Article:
How to check up on a late model used car

In the old days of car shopping, you’d take a used car for a compression test, pressure test the cooling system before you bought it. Now, my mechanic says if the check engine light isn’t on, there probably isn’t much he’d find wrong with the car. Is he missing the boat? Are there checks that should be done, beyond a eyeball for collision damage In looking at a 2007 Mazda5. Are there mechanical check that should be done. I don’t mind paying for an hour or two of labour when I’m spending at least $10,000 on a possible clunker. Thanks.

There is some valid basis for the mechanic’s assessment. The ECM continues to monitor the engine for emissions, and any problems would set a ‘check engine’ light (CEL). But, the mechanical tests you mentioned are still a good way to determine the mechanical condition of the engine. I’d like to add a hydrocarbon test for the cooling system and a leak-down test of each cylinder to get even more data on the mechanical condition. Even a mechanical gauge on the oil pressure system. This would give a better picture of the wear this engine has experienced and can detect problems before the dreaded CEL is lit.

The vehicle should be put on a lift so the brakes, exhaust, suspension, and fluids can be inspected. Also, with the vehicle on a lift sometimes collision damage is revealed.


An engine can have major problems without having the CEL on so I think your mechanic is off base here.

Ask him to show you the code for lower than normal compression on Cylinder 2 or a code for abnormally low oil pressure.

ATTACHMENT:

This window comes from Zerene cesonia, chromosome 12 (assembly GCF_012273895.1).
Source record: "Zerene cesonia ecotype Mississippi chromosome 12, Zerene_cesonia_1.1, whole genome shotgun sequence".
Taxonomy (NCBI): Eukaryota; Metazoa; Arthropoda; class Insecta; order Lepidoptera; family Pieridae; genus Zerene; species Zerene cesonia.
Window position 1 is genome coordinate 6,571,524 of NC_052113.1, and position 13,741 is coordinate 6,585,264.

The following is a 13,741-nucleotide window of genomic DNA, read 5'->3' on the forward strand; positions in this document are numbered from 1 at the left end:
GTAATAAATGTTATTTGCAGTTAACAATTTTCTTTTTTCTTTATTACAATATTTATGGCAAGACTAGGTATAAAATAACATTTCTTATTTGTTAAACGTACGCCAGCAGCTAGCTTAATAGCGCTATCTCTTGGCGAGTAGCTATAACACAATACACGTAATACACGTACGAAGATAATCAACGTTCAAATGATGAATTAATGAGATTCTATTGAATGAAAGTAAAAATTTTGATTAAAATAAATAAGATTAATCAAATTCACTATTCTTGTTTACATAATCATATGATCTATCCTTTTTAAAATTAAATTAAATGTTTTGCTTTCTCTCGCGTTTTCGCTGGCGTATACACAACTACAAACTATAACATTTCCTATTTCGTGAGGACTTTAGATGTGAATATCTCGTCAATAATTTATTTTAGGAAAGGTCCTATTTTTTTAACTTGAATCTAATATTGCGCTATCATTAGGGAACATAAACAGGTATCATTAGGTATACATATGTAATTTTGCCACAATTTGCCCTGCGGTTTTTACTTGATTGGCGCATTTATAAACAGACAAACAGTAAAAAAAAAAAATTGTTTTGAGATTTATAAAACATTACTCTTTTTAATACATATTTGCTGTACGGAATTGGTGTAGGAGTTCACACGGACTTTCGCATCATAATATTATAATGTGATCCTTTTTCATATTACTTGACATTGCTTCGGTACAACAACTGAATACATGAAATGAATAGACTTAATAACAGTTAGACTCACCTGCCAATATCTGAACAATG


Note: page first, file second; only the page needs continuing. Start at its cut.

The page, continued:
Sometimes what people say isn’t what they really mean. I think what your mechanic means is that he’s not really interested in looking at the car.

If he truly believes what he said, you need to find a more competent mechanic.

This probably is a case of a mechanic who doesn’t really want to look at the car. Some mechanics would see this as a waste of time they could otherwise be spending doing something that will make them more money. I never really cared too much about such things, but some mechanics do.

There’s another issue as to why some mechanics don’t like performing inspections. There is simply no way on Earth that even the most comprehensive of inspections by the finest mechanic on the planet will guarantee the buyer a problem free car. It may improve the odds quite a bit but that’s all it does.

They may pronounce the car fine and if a problem surfaces a week, month, or even a year later the buyer of that car may be upset with the mechanic who stated the car was good to go.

Save A Little More Money And Then Shop. You’re In That Getting Stuck With A “Possible Clunker” Price Range.

I buy used cars with factory warranty coverage for the very reason you are discussing.

The 15 month old, 2009, 10,000 miles GM certified used car I recently bought has (balance of) factory warranty coverage up the tailpipe, both bumper-to-bumper (car qualified to extend to 48 months / 48,000 miles) and drivetrain (60 months / 100,000 miles).

This car cost very little more than a car with 4 or 5 times the miles and a model-year or two older that wasn’t certified. It took a couple months of digging, but I found it.

Ecellent idea to check for collision damage / repair, as you suggested. I managed a body shop for a couple of years so I’m pretty good at eye-balling and always look underneath, too.

The warranty coverage still won’t assure you that the car is free of defects, but you’ll be getting the same protection as buyers of brand new units.

I can drop 5 or 6 grand on a car with no warranty after I’ve checked it out. However, there’s no way I’m spending 10 to 20 thousand and not getting a decent warranty. I don’t sleep nights doing that.

Keep saving. Start shopping. Get plenty of restful nights.